lthough there have been presidents in history with few political credentials, Trump would be the only president with no prior political office or military background at all. Many of his supporters will argue what we need is to get a non-politician into the white house to clean out the executive branch and get our financial house in order.
A Quick Look at Specific Issues
- Pro-life and in favor of cutting funding to planned parenthood, supports Hyde Amendment exceptions
- Address Veteran’s Health Administration needs to increase technology, support for female veterans and provide more clinics and hospitals in rural areas
- Refueled the debate on vaccines and the previous view that they might contribute to autism
- Alzheimer’s research is a top priority
- Block-grant Medicaid contributions and reduce federally funded programs overall
- Companies should provide on-site day care, but not necessary increase or mandate the amount of paid maternity or paternity leave
- Has concern for opioid abuse and relates the issue to closing the Mexican border
- Create a new health care system that is competitive and reducing costs for insurance, services and prescription drugs
- Reform mental health programs providing more tools and information to families needing support
- Pro-choice and defends planned parenthood
- Agrees the Veteran’s Health Administration needs technology upgrades to improve timely service and quality health care and providing better health care services in rural areas
- Increase funding for Alzheimer’s research and screening, treating and funding of Autism
- Increase treatment and recovery programs related to addictions to heroin and supply alternatives drugs as painkillers to stop opioid overdose fatalities.
- Continue to fund Medicaid, Medicare, other federal programs
- Require 7 days of paid sick leave, 3 months of paid leave for new parents
- Expand existing health care system for coverage, reducing costs insurance, services and prescription drugs
- Mental health should be treated the same as physical health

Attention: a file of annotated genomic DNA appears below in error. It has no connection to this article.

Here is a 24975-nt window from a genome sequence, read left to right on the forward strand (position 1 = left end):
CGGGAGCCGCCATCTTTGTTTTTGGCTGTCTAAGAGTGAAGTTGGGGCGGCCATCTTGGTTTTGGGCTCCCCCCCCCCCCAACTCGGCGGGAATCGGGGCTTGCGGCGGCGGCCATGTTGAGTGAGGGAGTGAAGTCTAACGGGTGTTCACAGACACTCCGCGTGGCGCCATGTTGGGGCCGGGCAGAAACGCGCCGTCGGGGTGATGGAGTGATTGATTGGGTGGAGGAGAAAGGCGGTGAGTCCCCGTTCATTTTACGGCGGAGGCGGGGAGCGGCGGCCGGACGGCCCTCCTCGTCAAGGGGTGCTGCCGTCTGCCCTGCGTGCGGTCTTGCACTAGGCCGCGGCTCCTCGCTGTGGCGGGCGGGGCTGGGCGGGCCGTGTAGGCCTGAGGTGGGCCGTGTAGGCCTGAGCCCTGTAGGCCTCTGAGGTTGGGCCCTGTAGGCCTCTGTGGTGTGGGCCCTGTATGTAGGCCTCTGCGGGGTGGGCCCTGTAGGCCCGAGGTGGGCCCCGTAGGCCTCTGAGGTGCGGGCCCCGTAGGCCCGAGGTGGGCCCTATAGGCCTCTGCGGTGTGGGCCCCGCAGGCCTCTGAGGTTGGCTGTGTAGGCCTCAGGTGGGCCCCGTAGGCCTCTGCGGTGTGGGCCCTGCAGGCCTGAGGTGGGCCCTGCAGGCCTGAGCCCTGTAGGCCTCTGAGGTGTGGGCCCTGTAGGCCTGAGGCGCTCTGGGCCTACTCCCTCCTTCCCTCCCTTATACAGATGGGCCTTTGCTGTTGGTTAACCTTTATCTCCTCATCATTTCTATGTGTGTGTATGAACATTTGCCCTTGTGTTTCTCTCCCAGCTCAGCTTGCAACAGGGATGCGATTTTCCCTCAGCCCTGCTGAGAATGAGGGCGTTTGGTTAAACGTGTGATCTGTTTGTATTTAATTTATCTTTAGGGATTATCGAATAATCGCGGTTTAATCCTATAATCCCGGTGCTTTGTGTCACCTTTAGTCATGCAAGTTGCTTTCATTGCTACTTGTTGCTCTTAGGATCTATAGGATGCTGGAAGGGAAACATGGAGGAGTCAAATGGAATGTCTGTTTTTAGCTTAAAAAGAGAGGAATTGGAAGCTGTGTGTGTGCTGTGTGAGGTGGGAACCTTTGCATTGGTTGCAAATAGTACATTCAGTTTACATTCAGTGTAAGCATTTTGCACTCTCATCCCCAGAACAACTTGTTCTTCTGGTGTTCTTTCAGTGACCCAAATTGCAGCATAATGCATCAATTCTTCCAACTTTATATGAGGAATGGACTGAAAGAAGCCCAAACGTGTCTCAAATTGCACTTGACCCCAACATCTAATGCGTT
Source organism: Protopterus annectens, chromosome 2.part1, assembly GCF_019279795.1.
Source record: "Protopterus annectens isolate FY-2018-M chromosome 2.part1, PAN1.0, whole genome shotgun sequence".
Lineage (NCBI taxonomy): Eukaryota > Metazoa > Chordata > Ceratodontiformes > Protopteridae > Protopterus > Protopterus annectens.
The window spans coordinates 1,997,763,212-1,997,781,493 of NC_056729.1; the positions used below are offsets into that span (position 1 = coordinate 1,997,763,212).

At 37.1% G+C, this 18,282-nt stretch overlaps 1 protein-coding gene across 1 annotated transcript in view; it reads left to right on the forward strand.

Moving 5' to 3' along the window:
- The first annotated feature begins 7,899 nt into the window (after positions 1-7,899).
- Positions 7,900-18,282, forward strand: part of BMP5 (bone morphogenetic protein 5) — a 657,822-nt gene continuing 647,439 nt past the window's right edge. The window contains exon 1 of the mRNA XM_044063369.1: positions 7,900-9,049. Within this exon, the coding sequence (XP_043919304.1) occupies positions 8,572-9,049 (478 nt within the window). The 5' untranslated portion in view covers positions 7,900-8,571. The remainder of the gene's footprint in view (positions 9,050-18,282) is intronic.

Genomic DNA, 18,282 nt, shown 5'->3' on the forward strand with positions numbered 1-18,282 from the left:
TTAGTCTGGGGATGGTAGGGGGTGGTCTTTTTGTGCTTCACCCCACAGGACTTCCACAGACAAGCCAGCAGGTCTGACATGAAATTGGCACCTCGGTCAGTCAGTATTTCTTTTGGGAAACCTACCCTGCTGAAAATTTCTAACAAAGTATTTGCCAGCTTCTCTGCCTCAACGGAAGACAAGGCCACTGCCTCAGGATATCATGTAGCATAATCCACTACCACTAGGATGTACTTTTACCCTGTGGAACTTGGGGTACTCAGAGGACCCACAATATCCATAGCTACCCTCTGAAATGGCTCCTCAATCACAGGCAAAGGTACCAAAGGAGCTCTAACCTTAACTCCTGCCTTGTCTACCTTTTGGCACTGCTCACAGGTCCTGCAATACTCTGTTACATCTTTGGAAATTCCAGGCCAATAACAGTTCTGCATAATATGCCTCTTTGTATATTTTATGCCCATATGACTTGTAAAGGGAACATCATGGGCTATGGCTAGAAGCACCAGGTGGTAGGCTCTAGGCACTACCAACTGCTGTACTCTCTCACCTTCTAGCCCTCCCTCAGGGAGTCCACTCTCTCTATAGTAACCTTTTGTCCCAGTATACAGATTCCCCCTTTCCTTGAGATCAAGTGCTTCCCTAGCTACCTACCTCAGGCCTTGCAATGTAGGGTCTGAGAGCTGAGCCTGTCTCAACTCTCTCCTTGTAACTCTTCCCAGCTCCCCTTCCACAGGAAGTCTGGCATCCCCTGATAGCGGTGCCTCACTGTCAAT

Conclusion Of Trumpcare VS Hillarycare
Trump explains that reforming healthcare requires a President with leadership skills to encourage and engage US citizens and persuade Congress to make changes for the benefit of the entire population. He believes his reforms are straightforward and will “Make America Great Again”.
Republicans, in general, realize reform effort must begin with Congress. Since the ACA law was passed, conservatives have been presenting reforms both as individual proposals and part of more comprehensive efforts. Trump has several reforms to offer Congress on the first day of his administration to immediately begin restoring government trust and economic freedom to US citizens.
- Trump believes having a job is the most effective social program and aims to reduce dependence on public health programs. Reducing the number of individuals needing programs like Medicaid and the Children’s Health Insurance Program is necessary to install new programs aimed at growing the economy and bringing jobs back to the United States.
According to Trump and most republicans, The Affordable Care Act has caused American’s to suffer extreme economic duress since March of 2010. It has caused increasing costs, broken websites, rationing of health care, higher premiums, reduced competition and resulted in fewer choices. Free market reforms by a Republican president and GOP congress can lead the effort to reform the healthcare industry.
In comparson, Clinton’s view is that Obamacare has grown by more than 14 million people since 2013 and expanded access to Medicaid for low-income people in many states. Repealing the health care law would take away benefits for those people in several states and cause further economic strife. Mr. Trump’s block grant proposal for Medicaid is still very basic and more specifics are needed to assure the public it won’t simply eat away access and benefits for the poor.